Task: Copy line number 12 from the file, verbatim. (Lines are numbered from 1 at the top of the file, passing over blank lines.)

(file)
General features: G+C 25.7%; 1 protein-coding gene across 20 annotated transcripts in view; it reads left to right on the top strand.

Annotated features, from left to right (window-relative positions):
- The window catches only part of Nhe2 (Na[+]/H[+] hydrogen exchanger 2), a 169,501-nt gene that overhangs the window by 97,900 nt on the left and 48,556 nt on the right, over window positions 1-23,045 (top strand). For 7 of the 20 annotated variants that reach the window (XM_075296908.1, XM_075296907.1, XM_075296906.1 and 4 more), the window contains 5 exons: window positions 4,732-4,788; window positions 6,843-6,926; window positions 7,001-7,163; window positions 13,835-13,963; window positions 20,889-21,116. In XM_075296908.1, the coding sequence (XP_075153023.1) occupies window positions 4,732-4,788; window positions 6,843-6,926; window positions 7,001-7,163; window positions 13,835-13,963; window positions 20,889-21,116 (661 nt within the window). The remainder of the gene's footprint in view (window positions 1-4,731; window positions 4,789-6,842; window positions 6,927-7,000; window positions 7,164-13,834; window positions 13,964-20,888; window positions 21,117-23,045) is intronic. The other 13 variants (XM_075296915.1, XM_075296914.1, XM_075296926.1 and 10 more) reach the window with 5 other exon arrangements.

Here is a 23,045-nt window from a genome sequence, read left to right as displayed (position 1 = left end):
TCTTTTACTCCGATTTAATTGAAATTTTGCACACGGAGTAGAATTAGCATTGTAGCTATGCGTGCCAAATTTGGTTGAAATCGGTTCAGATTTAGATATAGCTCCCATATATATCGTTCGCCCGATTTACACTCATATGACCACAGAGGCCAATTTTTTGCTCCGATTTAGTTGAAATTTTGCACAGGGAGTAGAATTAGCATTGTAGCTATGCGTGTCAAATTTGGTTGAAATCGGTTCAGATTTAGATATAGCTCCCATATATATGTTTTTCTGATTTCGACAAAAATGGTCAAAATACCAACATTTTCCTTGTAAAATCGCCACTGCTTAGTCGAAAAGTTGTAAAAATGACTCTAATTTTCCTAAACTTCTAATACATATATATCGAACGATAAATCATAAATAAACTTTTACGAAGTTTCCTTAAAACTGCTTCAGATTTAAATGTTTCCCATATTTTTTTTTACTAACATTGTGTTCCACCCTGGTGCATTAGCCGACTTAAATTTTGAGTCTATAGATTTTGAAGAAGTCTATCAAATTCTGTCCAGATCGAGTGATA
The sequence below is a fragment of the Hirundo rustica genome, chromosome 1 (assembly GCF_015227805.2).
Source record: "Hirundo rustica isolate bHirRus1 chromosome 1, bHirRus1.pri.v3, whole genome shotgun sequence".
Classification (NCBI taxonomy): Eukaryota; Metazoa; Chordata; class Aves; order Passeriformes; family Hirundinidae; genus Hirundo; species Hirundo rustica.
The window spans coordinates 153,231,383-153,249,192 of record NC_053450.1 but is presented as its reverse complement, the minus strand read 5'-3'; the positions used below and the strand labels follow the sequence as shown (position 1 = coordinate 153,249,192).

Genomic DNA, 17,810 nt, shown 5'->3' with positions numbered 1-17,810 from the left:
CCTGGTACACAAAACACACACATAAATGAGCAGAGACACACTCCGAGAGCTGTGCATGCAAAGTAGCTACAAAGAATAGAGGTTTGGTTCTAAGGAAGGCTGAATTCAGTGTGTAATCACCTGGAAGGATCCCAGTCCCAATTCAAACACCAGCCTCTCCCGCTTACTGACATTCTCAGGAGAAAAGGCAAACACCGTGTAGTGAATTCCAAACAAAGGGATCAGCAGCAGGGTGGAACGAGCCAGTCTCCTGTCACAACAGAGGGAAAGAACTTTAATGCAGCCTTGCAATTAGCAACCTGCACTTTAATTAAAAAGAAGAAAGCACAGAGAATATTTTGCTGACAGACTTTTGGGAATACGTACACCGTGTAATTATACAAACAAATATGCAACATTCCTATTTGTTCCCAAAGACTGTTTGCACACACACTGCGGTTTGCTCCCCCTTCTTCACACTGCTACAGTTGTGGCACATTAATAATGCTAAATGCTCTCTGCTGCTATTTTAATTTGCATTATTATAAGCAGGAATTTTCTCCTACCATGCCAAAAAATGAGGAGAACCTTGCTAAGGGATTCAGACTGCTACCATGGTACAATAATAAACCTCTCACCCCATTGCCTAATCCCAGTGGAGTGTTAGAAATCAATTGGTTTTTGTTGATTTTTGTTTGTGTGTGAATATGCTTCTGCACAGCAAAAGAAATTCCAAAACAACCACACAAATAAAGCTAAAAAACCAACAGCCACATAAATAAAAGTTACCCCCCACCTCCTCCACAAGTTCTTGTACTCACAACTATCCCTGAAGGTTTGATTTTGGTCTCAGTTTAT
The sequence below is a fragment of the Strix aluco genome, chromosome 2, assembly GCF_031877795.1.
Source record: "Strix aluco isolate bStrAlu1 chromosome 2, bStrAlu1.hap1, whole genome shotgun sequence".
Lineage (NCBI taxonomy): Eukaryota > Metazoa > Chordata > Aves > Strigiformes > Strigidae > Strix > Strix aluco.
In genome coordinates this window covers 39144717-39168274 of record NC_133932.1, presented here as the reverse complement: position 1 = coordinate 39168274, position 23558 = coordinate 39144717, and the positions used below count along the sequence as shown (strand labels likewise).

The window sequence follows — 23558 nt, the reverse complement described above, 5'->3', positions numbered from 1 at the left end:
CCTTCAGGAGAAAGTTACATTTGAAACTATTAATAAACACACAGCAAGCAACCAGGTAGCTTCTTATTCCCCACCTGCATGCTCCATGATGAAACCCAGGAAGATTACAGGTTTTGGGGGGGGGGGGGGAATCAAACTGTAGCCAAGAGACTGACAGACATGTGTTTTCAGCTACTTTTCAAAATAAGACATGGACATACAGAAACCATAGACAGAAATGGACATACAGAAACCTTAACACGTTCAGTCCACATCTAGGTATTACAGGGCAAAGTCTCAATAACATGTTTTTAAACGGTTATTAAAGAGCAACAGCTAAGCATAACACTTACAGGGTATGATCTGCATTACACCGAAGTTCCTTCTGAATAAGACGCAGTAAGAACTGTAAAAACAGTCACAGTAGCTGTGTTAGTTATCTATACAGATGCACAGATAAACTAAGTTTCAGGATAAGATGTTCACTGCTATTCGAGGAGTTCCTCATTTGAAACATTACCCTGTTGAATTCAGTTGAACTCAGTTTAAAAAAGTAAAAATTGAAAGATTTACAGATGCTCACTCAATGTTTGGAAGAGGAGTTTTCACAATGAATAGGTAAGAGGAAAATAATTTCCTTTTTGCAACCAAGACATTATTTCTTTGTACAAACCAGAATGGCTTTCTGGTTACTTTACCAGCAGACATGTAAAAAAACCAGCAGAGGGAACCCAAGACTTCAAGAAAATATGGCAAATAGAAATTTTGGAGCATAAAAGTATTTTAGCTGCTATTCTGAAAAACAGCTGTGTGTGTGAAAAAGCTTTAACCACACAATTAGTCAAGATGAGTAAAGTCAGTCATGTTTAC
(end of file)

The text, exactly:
The sequence below is a fragment of the Strix aluco genome, chromosome 2, assembly GCF_031877795.1.